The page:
“Vegetable seed is always terrible as far as delivery,” he says. “I know a number of my purchasing guys have always said it seems like a crime against business. We typically don’t get as much as 30% of our seed on the date we asked for — it’s always delayed. I see that as being one of the biggest hassles for 2021, because there’s no such thing as just in time inventory. Mother Nature does not work to a schedule. She will produce when she produces in a quality level that she seems to feel is adequate.”

Another 2021 Boom

If you had asked Gale in September if he thought there would be another seed boom, his response would have been, “No way!”

“Three months ago, I would have told you we’d probably see a decline in business versus last year, as people realized how difficult it is to grow your own food,” he says. “It’s not just something you put in the ground and stand back to let it grow — there’s weeding and watering and even fertilizing. Plus, with the summer, a lot of people vacation for two weeks, and you can’t do that with a garden. Animals will have eaten everything, or the weeds would have taken over.”

Gale thought that as the grocery stores went back to normal and had a steady supply of toilet paper, the seed sales would steadily go back to normal.

However, something changed his thoughts on that. Namely, the COVID spikes that have been rising from the Thanksgiving and Christmas holidays.

“March was a cakewalk in comparison to the second waves we’re having today,” Gale says. “A lot of the U.S. states and provinces are anywhere as much as four, five, six or even 10 times the infection rate we had back in March.”

All that to say, Gale anticipates that there will be another large bump in demand in 2021.

“I think we’re going to see that big bump we had last year, and I think it’ll be at least a similar demand we saw in 2020,” he says. “So, I anticipate that our sales should be somewhat similar to 2020, with the potential for being a little higher.”

Mattikow agrees.

“We have increased our resources and capacity, so we’re fully prepared to accommodate a sustained surge in demand,” he says. “Our year-over-year demand growth rate has not slowed since the spring, and we continue to see increases across product categories. We expect this demand to continue in 2021.”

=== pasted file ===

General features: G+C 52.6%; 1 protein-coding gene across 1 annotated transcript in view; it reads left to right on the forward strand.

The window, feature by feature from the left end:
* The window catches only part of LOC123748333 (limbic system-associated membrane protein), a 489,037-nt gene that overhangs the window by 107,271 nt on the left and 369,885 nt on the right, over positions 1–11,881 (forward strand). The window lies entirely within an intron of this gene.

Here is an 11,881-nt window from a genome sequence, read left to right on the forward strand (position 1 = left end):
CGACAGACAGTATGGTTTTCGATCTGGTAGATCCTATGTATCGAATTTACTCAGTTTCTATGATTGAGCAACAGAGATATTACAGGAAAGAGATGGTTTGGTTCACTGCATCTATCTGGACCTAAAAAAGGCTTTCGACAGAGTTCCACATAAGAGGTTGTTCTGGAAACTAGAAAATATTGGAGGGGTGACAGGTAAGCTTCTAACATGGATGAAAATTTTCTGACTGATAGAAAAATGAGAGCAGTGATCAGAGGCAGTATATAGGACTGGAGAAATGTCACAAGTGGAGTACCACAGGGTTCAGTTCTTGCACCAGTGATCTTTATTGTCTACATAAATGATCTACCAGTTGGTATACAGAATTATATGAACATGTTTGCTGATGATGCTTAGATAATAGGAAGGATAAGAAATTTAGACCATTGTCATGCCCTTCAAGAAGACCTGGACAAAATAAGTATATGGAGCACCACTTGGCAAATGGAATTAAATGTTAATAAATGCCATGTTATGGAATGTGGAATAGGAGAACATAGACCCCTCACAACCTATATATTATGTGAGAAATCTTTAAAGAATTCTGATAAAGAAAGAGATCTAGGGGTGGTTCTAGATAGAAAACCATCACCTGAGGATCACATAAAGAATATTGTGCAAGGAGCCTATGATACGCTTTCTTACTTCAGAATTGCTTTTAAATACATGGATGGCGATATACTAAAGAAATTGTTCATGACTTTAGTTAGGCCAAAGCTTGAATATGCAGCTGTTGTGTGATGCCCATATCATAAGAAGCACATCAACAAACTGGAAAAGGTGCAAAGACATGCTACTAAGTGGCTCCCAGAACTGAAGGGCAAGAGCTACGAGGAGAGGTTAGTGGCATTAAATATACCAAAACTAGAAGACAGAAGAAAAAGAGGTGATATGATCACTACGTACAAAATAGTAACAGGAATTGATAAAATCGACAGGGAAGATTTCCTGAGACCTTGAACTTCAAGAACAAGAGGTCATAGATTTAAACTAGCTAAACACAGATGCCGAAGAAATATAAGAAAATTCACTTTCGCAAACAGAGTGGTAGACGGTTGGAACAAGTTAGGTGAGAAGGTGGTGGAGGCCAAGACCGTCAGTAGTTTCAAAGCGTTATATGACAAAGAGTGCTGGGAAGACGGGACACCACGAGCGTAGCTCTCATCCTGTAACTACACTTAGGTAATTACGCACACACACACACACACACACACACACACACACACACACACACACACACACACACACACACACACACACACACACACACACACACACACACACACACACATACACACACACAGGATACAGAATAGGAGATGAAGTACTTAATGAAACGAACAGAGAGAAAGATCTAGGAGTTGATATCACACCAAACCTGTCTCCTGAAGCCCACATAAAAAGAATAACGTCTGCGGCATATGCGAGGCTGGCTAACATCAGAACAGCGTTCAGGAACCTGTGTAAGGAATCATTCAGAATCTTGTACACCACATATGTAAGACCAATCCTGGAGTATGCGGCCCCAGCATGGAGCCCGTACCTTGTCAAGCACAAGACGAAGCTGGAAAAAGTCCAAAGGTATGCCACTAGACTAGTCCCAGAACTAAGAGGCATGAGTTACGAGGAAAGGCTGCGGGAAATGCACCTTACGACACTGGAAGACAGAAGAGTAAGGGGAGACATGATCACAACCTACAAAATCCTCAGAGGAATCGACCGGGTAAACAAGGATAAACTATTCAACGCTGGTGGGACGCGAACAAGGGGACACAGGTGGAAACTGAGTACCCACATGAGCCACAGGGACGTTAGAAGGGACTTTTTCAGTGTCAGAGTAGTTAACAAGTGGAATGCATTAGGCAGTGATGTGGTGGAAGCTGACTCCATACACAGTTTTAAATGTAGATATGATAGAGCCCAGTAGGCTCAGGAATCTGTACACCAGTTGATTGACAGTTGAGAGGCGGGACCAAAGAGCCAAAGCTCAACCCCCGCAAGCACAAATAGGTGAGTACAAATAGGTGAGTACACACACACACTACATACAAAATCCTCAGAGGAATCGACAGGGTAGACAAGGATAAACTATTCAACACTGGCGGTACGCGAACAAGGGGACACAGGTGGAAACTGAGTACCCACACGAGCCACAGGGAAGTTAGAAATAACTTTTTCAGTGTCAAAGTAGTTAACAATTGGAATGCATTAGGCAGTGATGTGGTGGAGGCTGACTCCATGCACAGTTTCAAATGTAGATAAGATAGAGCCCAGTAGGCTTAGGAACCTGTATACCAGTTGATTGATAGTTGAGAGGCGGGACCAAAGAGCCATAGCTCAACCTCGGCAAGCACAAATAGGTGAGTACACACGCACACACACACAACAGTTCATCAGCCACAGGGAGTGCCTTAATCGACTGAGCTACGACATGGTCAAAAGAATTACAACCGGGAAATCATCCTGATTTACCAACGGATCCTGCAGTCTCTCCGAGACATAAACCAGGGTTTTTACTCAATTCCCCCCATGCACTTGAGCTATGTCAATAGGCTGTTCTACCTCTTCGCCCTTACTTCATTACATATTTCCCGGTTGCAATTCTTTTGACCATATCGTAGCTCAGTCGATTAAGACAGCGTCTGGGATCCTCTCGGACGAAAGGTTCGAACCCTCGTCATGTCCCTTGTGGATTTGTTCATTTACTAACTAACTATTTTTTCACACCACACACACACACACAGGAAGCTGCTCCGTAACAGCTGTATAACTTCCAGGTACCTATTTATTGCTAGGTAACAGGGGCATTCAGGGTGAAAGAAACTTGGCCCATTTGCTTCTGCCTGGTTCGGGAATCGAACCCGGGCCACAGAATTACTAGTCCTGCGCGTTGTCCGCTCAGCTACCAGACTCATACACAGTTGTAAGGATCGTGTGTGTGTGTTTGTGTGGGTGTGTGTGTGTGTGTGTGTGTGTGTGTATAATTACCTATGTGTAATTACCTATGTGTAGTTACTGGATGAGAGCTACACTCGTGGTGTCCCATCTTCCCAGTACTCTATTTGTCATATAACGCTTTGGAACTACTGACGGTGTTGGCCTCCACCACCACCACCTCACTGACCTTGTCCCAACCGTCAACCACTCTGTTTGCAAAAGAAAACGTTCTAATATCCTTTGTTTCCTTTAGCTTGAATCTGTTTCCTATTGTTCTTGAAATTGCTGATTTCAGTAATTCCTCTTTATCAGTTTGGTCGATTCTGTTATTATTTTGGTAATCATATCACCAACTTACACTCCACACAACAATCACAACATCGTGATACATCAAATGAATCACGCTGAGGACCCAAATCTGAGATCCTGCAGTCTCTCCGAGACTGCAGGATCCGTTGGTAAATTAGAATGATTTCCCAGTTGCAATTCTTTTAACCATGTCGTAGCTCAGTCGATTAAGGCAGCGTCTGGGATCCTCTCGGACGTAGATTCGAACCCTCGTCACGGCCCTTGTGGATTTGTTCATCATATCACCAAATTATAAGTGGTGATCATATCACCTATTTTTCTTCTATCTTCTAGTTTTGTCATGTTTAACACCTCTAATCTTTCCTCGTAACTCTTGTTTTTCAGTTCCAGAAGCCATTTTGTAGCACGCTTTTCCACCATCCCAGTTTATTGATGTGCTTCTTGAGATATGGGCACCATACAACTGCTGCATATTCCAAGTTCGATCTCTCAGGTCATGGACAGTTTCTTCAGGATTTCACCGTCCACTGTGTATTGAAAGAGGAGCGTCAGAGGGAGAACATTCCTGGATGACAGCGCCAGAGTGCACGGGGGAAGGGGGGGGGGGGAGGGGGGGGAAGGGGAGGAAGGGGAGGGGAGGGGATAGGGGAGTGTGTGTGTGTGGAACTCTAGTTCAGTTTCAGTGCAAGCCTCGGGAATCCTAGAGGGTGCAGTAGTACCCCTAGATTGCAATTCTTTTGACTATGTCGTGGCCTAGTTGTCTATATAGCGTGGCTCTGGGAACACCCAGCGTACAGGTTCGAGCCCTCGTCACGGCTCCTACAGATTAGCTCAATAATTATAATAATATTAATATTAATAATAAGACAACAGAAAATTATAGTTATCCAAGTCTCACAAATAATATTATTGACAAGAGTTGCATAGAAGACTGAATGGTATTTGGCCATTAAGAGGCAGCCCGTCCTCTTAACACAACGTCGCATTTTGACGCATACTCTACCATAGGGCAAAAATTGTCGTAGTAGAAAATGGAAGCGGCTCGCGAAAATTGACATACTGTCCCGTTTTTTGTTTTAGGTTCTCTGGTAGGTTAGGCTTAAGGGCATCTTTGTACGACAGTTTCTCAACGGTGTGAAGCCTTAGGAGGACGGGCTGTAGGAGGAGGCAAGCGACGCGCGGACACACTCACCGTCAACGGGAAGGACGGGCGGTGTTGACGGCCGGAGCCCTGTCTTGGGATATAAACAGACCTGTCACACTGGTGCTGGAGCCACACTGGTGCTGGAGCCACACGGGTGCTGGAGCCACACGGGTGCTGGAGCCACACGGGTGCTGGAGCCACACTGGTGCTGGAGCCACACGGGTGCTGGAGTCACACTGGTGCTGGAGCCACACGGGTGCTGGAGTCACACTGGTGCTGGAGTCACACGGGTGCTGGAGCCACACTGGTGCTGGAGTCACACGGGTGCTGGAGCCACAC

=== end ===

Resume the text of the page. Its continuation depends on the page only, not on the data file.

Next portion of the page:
In preparation, Gale says they’ve been mailing their catalogues.

“At one time, I wasn’t going to mail the Stokes catalogue out to those March newbies, because I figured they weren’t going to come back,” he says. “However, since we are expecting a strong season similar to 2020, we decided to mail everyone our catalogue.”

Other than that, Gale’s focus is on mitigating the COVID anxieties in staff.

“We want everyone to feel safe coming to work,” he says. “Everyone has a lot of family responsibilities from children to older family members living with them to first responders living with them.”

What this means for Stokes is a higher level of security within their environment.

“Since March, we don’t allow visitors in the building, unless it’s a maintenance person,” he says. “We all wear masks when we leave our seats, and we’ve shut our on-location store down for right now. But easing the COVID anxieties is definitely going to be the biggest challenge in 2021.”

As for marketing, Gale says it’s business as usual.

“We’re almost afraid if we do too much extra, we might get inundated again,” he says. “The big worry is not so much seed supply — we’ve got plenty of that. It all goes back to COVID and our people. We currently have maybe 30 people in our warehouse, and it’s very safe. You don’t want to start needing to put 60 people, which won’t allow the six-foot clearance and introduces more people into your bubble.”

Now, Gale says, it’s just a balancing act and anticipating what 2021 will look like.